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Last Updated: Tuesday, 19 October, 2004, 15:12 GMT 16:12 UK
A bit of a gamble?
By Emma Griffiths
BBC News

Gamblers in Las Vegas
High-prize slot machines are not currently allowed in the UK
A big shake-up in the gambling laws has been announced. But what can we learn from Australia?

"Problem gambling" in Australia has been blamed on the laws being eased over the last 20 years.

More than 80% of Australian adults are thought to gamble and its government agrees gambling addiction has become a major social concern.

Particularly popular are a type of slot machine offering prizes of up to 1m, nicknamed "pokies", which began cropping up in pubs and clubs as laws were relaxed.

Nearly half the profits come from the pockets of problem gamblers who lose on average $12,200 (nearly 5,000) a year, says the Australian Salvation Army.

When the money runs out, they often turn to fraud and other criminal activities to fund their habit, families are destroyed and many find themselves made homeless.

'Deluge' of slot machines

In a radio interview in 2001, Prime Minister John Howard said: "There's no doubt that we have an absolute deluge of poker machines in Australia. It's one world record of which I am not in the least bit proud."

In the UK, the new law would mean the introduction of 1m jackpot slot machines and more casinos.

Opponents say this will increase the number of gambling addicts, currently at 300,000, and lead to problems similar to Australia.

The Australian story is a warning against convenience
Professor Peter Collins, Centre for Study of Gambling

Not so, says Professor Peter Collins, Director, Centre for the Study of Gambling and Commercial Gaming at the University of Salford.

He says there will not be the same "epidemic of pokies" in the UK because the government is restricting them to only the largest casinos.

"The Australian story is a warning against convenience," Professor Collins told BBC News.

"Problem gambling is mostly a problem relating to impulse control.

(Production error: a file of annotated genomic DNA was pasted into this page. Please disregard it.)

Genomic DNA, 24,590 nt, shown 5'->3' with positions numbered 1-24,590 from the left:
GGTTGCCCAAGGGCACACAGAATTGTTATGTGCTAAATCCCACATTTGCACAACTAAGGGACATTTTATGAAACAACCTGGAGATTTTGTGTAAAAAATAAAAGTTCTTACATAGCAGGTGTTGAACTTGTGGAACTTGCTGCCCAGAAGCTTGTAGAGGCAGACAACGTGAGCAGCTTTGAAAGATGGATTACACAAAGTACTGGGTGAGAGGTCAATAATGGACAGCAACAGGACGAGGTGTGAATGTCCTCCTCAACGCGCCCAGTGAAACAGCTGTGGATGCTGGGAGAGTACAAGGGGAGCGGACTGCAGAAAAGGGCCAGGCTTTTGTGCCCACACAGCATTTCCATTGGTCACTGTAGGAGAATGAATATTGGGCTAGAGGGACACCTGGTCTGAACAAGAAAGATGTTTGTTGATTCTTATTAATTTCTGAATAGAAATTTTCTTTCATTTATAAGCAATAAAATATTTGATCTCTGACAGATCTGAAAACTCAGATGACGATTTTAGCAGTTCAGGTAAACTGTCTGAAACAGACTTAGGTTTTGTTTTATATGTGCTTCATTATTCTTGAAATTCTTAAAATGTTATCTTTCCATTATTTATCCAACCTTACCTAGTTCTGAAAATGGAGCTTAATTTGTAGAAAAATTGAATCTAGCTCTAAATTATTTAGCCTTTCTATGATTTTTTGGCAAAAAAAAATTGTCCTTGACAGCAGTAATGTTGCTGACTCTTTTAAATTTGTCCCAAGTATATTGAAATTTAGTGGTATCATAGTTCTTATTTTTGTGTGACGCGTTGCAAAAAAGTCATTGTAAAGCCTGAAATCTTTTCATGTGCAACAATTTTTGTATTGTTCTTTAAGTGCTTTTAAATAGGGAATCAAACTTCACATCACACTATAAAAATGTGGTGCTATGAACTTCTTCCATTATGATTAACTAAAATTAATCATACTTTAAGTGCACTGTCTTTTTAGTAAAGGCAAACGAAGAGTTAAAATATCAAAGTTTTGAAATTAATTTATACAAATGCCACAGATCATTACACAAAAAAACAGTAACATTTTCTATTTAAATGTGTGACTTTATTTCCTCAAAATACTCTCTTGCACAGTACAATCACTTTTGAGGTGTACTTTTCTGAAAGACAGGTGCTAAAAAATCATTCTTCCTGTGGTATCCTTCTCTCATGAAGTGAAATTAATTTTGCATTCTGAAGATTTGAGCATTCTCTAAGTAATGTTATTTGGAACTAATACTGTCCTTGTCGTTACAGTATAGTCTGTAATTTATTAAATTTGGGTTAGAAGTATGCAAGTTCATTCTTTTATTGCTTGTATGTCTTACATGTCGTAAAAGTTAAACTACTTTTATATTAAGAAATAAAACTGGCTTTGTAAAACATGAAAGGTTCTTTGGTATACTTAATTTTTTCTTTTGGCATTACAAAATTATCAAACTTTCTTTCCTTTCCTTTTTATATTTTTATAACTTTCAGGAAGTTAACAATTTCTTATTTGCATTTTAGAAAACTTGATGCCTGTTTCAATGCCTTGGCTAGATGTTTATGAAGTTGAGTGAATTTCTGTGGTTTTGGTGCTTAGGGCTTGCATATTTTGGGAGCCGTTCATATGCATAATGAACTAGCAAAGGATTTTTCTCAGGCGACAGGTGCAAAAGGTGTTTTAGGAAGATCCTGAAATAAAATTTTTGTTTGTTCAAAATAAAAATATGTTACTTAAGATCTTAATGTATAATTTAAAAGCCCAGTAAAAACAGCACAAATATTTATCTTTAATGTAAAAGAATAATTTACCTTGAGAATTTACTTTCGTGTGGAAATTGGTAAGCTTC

"If you stick them ["pokies"] in casinos where people have to decide before they go what to do with the kids, how they will travel there, then they will also make a decision about how much to spend.

"But if they walk past venues housing gambling machines on their way to and from work, they will be tempted to drop in and gamble."

The expansion of the casino and high-prize slot machine risks undermining all the good things that have been put in place
Rachel Lampard, Methodist Church
The British Casino Association also thinks it is "ludicrous" to compare the Australian experience with the UK.

The new Bill limits high-prize slot machines to the largest regional casinos and will have a maximum of 1,250 per casino.

But the National Economic Research Associates estimated that 60 regional casinos with 75,000 "pokies" between them could create an extra 400,000 "casino-related problem gamblers" by 2010.

And the Methodist Church, which welcomes aspects of the Bill such as removing fruit machines from fish and chip shops and mini-cab offices, still has concerns.

New law 'to protect gamblers'

Spokeswoman Rachel Lampard said: "There's still the prospect there's going to be 1,250 of those machines in every regional casino and they might be in town centres. So you may still get people wandering home [going in]."

She added that while 1m jackpot machines were restricted others which could have prizes of several thousand pounds, might be more widely available.

"The problem for us is that the massive expansion of the casino and high-prize slot machine risks undermining all the good things that have been put in place," she told BBC News.

"We are going to see an increase in the number of problem gamblers."

Culture Secretary Tessa Jowell says social responsibility is at the heart of the new law which needs updating because of the spread of roulette machines in bookmakers and online casinos.

A new law and a Gambling Commission will mean people are better protected, not more at risk, it says.

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